»(De)composite Collections« (2022) is an ongoing investigation into the formation and updates of the colonialist gaze in museum collections. Developed in the context of the intelligent.museum residency, at the ZKM | Hertz-Lab and the Deutsches Museum, starting point are artistic collections organized in the first half of the 20th century.
Our main questions are: What other art histories might emerge from AI’s readings of the images and Artificial Intelligence (AI) reading these images? How to elaborate methodologies based on AI to map the constitutive elements of the representations of historical colonialism? Can AI systems contribute to understanding the gaze as a historical construct?
For that, we analyzed the collections of two important Brazilian museums, both from the University of Sao Paulo: the Paulista Museum, a historical museum, and the Contemporary Art Museum (MAC USP) focusing on artworks produced between 1920 and 1950. This is the period related to the constitution of Modernism, often described as the first counter-hegemonic aesthetic in Latin America.
Following the post-colonial thought studies, which have been questioning this approach, we decided to confront both collections by compiling a series of datasets, organized according to some recurrent themes in historical painting and Brazilian Modernism: indigenous people, people of color, white people, and tropical nature.
Algorithmically processed with GANs, those datasets allowed us to identify some common elements and differences between both collections, despite the authorships and typologies of traditional art history. Because AI technologies read images by images, they can reveal hidden patterns in the iconographic sets, including paintings, engravings, and draws, going beyond traditional categories based on historiographic narratives and formal styles.
Through machine learning technics, we could understand the persistence of the colonialist imagination in the artworks, contradicting some canonical statements about Brazilian Modernism’s aesthetic and ideological ruptures. These continuities range from the nude black malen body associated with plantation work, the patriarchal semblance of the white men, usually portrayed alone and with formal clothes, to indigenous peoples as generic entities without particular characteristics.
Nevertheless, changes are evident in the figuration of the white women. While historical painting focuses exclusively on their faces, modern painting emphasizes the woman’s body. However, it is always understood from the misogynist point of view, emphasizing her breasts and the belly. Signs directed related to motherhood. In what concern toConcerning women of color, the stereotype of the sensual slave is dominant.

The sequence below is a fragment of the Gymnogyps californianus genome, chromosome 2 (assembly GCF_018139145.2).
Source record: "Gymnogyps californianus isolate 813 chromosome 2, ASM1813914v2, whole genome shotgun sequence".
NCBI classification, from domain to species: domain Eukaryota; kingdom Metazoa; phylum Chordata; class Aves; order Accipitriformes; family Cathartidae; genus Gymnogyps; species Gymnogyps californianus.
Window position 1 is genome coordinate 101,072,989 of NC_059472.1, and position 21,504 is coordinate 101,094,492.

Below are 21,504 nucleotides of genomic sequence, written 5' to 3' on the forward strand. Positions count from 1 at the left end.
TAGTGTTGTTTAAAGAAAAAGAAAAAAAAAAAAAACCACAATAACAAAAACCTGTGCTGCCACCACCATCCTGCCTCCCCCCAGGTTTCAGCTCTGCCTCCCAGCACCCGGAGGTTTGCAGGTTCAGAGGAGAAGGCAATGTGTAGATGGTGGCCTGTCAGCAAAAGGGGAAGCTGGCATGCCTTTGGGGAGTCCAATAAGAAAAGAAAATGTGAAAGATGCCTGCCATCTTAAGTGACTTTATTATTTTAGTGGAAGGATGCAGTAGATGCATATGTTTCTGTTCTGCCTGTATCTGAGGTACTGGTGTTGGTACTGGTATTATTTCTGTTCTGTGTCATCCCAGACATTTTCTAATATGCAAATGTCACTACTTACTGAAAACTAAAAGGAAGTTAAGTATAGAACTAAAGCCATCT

Our experiments show that using AI resources can contribute to critical analyses that traditional methodologies in art history are not capable of evaluating. At the same time, these samethe images synthesized with neural networks reveal their limits for dealing with social otherness and the diversity intrinsic to individual creative procedures. Because of GANs dependency on existing patterns, the training processes point to generic visions, they tending to reproduce the stereotypes of the colonial imagery reframed by digital technologies.
From this perspective, the »(De)composite Collection« project operates in an intermediary field, between historical colonialism and the emerging data colonialism. By doing so, we propose an inversion of one of the most perverse image technology systems ever made: the »Composite Portraits« by Francis Galton (1822-1911). Father of eugenics, Galton sought to establish the scientific bases for the domination of bodies that escaped the ideal European profile through systematizing patterns in image collections he organized.
His thesis, crucial for Nazism and other totalitarians’ conceptual background, is no longer in use. However, his methodologies flourished in contemporary technologies based on pattern recognition systems, such as the »eigenfaces« algorithm and the epistemological realm of GAN systems.
The images we present here are the results of our ongoing investigation. They reflect how Artificial Intelligence understood the thematic axes of our analysis, revealing layers of meaning that traditional classification and organization approaches in the field of art history are not capable of evaluating. More than a guideline for analyzing differences and continuities present in such distinct collections, as those of the museums surveyed Therfore, »(De)Composite Collections« proposes an artistic methodology that works as a counter-hegemonic performance. The images read images to decode the gaze beyond the colonial mind.
Last but not least, »(De)composite Collections« is an artistic investigation by Giselle Beiguelman, Bruno Moreschi, and Bernardo Fontes, related to the transdisciplinary project »demonumenta« of the Faculty of Architecture of the University of São Paulo (FAU-USP) with support of the C4Ai – INOVA-USP.
We acknowledge the work of our students and researchers in the compilation of the datasets:
Museum Paulista (MP USP):
Amanda Chevtchouk Jurno, Amanda Vargas, Ana Paula Rodrigues Borges, Gabriel Pereira, Guilherme de Angelo Guimaraes da Silveira, Luisa Vasconcellos Rodrigues, Marco Antonio Christini, Matheus de Sousa Santos, Nathielli Ferreira Ricardo Raquel Serapicos, Carol Monteagudo, Deborah Oliveira Caseiro, Diego Giovani Bonifácio, Gabriel dos Santos Noda, Guilherme Bretas, Guilherme de Angelo Guimarães da Silveira, Guilherme Françoso Santos, Luiza Santos, Mariana Yoshimura, Natalia Bruciaferi Goncalves da Silva, Pedro Oliveira Perri, Roberta Saldanha da Silva Berardo Gomes, Rodrigo Augusto das Neves.
Contemporary Art Museum (MAC – USP):
Gustavo Tiago Aires